enabler

Who Is An Enabler

One thing that all cases of addiction have in common is an enabler. An enabler is someone who encourages negative behavior or help makes it happen. Almost everyone with addiction has an enabler in life.

Anyone can be an enabler. Be it friend or family or coworker. You could even be an enabler to someone else. That is why it is important to know what an enabler is and the signs to detect them.

There isn’t one type of personality that can’t be an enabler. It is a title that can fit on anyone regardless of what they think about themselves.

It generally is because of an emotional connection. They are close or share a closeness with an addict. It can be a mother, a grandparent, or spouse. What makes this important is that it is someone whose opinion matters very much to the addict.

Enabling is not good for helping an addict recover. In fact, they usually want to ignore all signs that their loved one may be an addict. They’ll even deny it. To them, denial means everything stays the same and nothing changes.

What they’re really doing is putting the person they love in more danger. Here are some signs that someone is an enabler.

  1. Ignoring Behavior

If your loved one is lying about where they are going and sneaking out and you ignore it, you’re enabling. No one sneaks out because they aren’t ashamed of their drug use. They know it’s bad and want to avoid discussing it.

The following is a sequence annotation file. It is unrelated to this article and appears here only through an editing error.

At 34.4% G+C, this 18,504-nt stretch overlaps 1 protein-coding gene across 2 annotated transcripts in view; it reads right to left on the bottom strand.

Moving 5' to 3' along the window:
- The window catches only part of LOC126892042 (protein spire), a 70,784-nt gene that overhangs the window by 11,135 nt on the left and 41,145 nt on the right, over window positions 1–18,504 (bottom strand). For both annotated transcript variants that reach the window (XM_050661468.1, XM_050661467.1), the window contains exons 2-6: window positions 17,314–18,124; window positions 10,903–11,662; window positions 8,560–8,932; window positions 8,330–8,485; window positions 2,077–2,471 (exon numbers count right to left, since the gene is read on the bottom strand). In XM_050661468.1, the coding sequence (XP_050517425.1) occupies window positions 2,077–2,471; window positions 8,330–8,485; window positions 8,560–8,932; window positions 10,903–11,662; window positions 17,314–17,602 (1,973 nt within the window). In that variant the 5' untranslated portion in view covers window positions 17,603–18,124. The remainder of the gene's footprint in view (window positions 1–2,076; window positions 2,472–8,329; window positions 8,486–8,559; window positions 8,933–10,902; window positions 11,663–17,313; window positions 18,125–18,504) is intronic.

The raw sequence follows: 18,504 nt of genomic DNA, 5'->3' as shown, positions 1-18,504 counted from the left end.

When you ignore the fact that someone is drifting from their usual days and sneaking out that doesn’t help. You have to approach and talk about it to help.

  1. Resentment

You can enable by resenting an addict. This is because that makes it a self-fulfilling prophecy. If you are mean to the addict, you can just fuel their addiction. You aren’t helping in any way, you’re just giving them another reason to use.

Even if you are not open about your resentment, it is still there. It is festering. You need to offer help and assistance and talk about it. You have to take action.

  1. Shifting Blame

Often people will blame someone else in the addicts’ life for their behavior. You might not want to blame the addict. You might not want to recognize that it is drugs that are causing the addicts changed behavior. By doing so, you are enabling.

You are hiding the addict’s behavior and excusing it. This is the opposite of what needs to be done to help an addict. They need to be held responsible for their own behavior and recovery.

  1. Covering Up Their Addiction

Instead of having the addict own up or explain themselves you cover it up for them. If they miss work or an obligation you’re there with an excuse. They were busy or under the weather. You don’t tell the truth, that they have an addiction.

You maintain control so that the addict doesn’t have to suffer and feel shame. But that doesn’t help. That teaches the addict that they can continue with their behavior.